Yesterday I picked up a novel. Right at this moment I’m not going to name the author or the title, but I will say: highly regarded, writes high-end thriller/espionage, best seller. And it’s not Patterson.

So. On the first page I stumble on the phrase the bristling rumor mill. I find myself stuck on that sentence. I call up mental pictures of mills. I have done some research on mills for various novels, and I have been in a few mills in various places, some of them still working. A mill has a grindstone and a waterwheel, or it’s powered by wind. Things go around and around. Corn goes in, grits or cormeal come out. Wheat goes in, flour comes out. The raw material is crushed and ground between heavy stones or plates. There’s the coinage “grist for the mill” which is largely figurative.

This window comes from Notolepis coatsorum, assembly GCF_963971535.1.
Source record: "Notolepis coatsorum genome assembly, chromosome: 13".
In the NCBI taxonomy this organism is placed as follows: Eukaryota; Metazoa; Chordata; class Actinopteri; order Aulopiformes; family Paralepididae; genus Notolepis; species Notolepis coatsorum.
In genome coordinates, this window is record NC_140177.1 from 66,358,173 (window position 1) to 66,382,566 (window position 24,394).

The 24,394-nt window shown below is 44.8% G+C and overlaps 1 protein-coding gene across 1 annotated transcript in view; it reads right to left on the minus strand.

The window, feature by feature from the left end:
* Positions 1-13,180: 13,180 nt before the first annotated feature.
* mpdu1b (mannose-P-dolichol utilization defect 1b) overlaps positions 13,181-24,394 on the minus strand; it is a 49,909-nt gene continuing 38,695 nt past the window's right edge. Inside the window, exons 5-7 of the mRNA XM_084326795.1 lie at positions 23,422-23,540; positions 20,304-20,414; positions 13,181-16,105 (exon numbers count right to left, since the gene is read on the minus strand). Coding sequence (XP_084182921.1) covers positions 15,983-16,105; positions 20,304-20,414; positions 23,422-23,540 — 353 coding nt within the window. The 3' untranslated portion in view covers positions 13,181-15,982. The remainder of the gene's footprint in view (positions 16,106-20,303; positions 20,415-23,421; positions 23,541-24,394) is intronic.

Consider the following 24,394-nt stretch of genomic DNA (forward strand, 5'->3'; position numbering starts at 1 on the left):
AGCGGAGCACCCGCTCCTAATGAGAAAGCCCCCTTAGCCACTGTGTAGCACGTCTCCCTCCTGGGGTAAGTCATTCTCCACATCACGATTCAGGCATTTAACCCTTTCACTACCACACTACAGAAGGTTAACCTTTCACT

From The Phrase Finder:

GRIST FOR THE MILL — Something I can use. ‘Grist’ has almost lost its once-familiar meaning of grain taken to a mill to be ground. It lingers only in the figurative meaning, which was around by 1655, when it appeared in Thomas Fuller’s ‘The Church-History of Britain’: ‘And here foreign casuists bring in a bundle of mortal sins, all grist for their own mill.'” From “The Dictionary of Cliches” by James Rogers (Wings Books, Originally New York: Facts on File Publications, 1985).

Another reference says “grist” is Old English, action of grinding, grain to be ground (before 1000); related to grindan, to grind. From “The Barnhart Concise Dictionary of Etymology” by Robert K. Barnhart (HarperCollins Publishers, New York, 1995).